During the training process, we start hauling them to shows. Even our smaller shows for reining involve long days, lights on all night and strange riding hours-either really early (4:30 am) or really late. Many of those early shows the horses won’t even show at-they are just along for riding and experience. By the time they go somewhere like Congress, they know the deal. The best way to describe it is that they feel ‘seasoned.’ They understand and expect what’s coming. Then they get a vacation when we get home!

  4. Martina Brown on January 23, 2019 at 9:20 pm

    I have really enjoyed training Hildy. I have been doing exercises on the ground and I smile a lot because I watch her face and body movements when she is thinking about what she should do. Cracks me up when she tries different things–asking me was that it? My cues must need to be stronger in certain situations. In one instance, I will do ground work and I usually end with her bowing. One day I was done but did not ask her to bow and she offered it on her own–she was thinking we always end on that so I might as well do it. Haha. I am glad you mentioned lead changes. Looking forward to learning about that in June. I did try it one time, she did change leads the first time, but when I tried it again on the same day she didn’t. Never worked on it since. I am not really sure how the whole process works—That is why I am coming back this summer 🙂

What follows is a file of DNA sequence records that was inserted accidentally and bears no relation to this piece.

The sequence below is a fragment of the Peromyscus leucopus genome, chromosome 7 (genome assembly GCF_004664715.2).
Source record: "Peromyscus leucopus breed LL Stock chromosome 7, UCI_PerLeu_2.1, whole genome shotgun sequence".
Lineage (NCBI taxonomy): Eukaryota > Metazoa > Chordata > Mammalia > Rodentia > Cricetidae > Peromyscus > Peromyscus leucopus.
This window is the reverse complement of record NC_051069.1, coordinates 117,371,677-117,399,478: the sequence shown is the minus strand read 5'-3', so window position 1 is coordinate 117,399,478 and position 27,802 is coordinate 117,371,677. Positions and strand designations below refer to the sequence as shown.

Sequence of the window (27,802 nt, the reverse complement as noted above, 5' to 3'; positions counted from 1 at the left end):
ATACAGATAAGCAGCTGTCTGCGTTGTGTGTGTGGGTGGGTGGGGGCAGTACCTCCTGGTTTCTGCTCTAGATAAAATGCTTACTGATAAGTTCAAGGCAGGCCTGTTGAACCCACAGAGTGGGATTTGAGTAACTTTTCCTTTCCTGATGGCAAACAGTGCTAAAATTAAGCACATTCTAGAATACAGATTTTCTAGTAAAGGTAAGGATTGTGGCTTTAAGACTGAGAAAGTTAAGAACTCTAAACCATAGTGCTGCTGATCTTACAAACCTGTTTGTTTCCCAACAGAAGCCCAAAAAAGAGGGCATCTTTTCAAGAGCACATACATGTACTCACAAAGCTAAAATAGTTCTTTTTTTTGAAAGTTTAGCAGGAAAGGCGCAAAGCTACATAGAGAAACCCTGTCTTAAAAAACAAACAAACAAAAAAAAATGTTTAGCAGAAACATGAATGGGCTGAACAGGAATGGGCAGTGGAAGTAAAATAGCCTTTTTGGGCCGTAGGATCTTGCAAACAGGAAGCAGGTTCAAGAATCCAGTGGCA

• Stacy Westfall on January 25, 2019 at 2:44 pm

      Martina-So glad you are having fun! Yep, they are funny to watch. I’ve been doing stretches that involve treats at the end of the ride. I forgot to do the stretch and Gabby started doing them on her own ‘hey, where’s my treat? Is it over here?’…the funny thing is she can’t see the treat coming because of the shape of the stretch so she really is blindly looking for it. Good reminders being given by our horses:)

      • Martina Brown on January 26, 2019 at 5:10 pm

        Stretches–Could show me some when I come in June. I think that would be good for the horses. Especially since all of ours at the farm are getting older.